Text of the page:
[Blind Gossip] The Senate is one week away from confirming Judge Brett Kavanaugh to the United States Supreme Court.
However, a mysterious letter has suddenly surfaced that may thwart that confirmation!
Here’s what we know so far.
A woman (not famous) knew Brett Kavanaugh when they were in high school. Yes, high school. Kavanaugh is now 53 years old, so this relationship dates back to the late 1970s/early 1980s.
She told a friend – who is somehow affiliated with Stanford University – something bad about Kavanaugh.
That Stanford friend wrote a letter to Democratic Rep. Ana Eshoo of California.
Representative Eshoo forwarded the letter to California Senator Dianne Feinstein.
Feinstein received the letter in July, but did not disclose anything about it until just now, a week before the confirmation vote. She gave the letter to the F.B.I.
My, what dramatic timing!
And now one of the women (either the high school friend or the letter writer) has engaged a Washington D.C. lawyer – who specializes in “Me Too” cases – to represent her in this matter!
So we have an unidentified woman making an unspecified accusation via a secret letter that passed through several hands and is now being presented by Senator Feinstein to the F.B.I.
This blind item is a little unusual because you will not be guessing who wrote the letter. You will be guessing what’s actually in the letter.
Similar: Political Mud Wrap Part 2
What’s in the letter:
[Optional] Should he be confirmed?/Will he be confirmed? Please keep your comments civil.
Thanks to Ronan Farrow and Jane Mayer of The New Yorker, we now have a more complete explanation of the letter!
Basically, the woman alleges that when they were at an alcohol-fueled high school house party around 1980 or so, she wound up in a bedroom with Kavanaugh and another boy, and Kavanaugh tried to molest her.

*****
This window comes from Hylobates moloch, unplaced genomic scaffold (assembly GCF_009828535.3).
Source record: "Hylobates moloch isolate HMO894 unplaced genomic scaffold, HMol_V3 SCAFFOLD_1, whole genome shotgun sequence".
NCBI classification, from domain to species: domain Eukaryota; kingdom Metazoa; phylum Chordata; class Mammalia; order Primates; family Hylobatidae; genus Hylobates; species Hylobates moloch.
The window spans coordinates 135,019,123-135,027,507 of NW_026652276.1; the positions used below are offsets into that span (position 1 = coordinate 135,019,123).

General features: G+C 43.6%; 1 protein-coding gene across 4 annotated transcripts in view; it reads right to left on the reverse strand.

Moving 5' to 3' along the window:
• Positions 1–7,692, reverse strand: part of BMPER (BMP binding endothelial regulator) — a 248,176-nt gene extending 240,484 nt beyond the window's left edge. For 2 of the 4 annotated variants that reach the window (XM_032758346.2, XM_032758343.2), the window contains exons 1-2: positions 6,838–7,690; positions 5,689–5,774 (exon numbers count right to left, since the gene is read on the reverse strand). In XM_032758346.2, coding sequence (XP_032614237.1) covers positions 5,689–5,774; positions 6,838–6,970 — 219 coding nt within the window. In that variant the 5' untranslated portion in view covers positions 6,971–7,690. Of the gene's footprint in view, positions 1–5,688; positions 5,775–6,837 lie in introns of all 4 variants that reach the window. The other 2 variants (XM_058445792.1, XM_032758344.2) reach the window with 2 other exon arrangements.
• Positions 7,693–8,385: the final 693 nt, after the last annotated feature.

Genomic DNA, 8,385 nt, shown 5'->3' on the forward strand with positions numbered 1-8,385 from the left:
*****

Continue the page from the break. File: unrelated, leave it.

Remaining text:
From The New Yorker:
A Sexual-Misconduct Allegation Against the Supreme Court Nominee Brett Kavanaugh Stirs Tension Among Democrats in Congress
On Thursday, Senate Democrats disclosed that they had referred a complaint regarding President Trump’s Supreme Court nominee, Judge Brett Kavanaugh, to the F.B.I. for investigation. The complaint came from a woman who accused Kavanaugh of sexual misconduct when they were both in high school, more than thirty years ago.
The woman, who has asked not to be identified, first approached Democratic lawmakers in July, shortly after Trump nominated Kavanaugh. The allegation dates back to the early nineteen-eighties, when Kavanaugh was a high-school student at Georgetown Preparatory School, in Bethesda, Maryland, and the woman attended a nearby high school. In the letter, the woman alleged that, during an encounter at a party, Kavanaugh held her down, and that he attempted to force himself on her. She claimed in the letter that Kavanaugh and a classmate of his, both of whom had been drinking, turned up music that was playing in the room to conceal the sound of her protests, and that Kavanaugh covered her mouth with his hand. She was able to free herself. Although the alleged incident took place decades ago and the three individuals involved were minors, the woman said that the memory had been a source of ongoing distress for her, and that she had sought psychological treatment as a result.
In a statement, Kavanaugh said, “I categorically and unequivocally deny this allegation. I did not do this back in high school or at any time.”
Kavanaugh’s classmate said of the woman’s allegation, “I have no recollection of that.”
The woman declined a request for an interview.
In recent months, the woman had told friends that Kavanaugh’s nomination had revived the pain of the memory, and that she was grappling with whether to go public with her story. She contacted her congresswoman, Anna Eshoo, a Democrat, sending her a letter describing her allegation. (When reached for comment, a spokesperson for Eshoo’s office cited a confidentiality policy regarding constituent services and declined to comment further on the matter.)
The letter was also sent to the office of Senator Dianne Feinstein. As the ranking minority member of the Senate Judiciary Committee, Feinstein was preparing to lead Democratic questioning of Kavanaugh during his confirmation hearing weeks later. The woman contacted Feinstein’s office directly, according to multiple sources.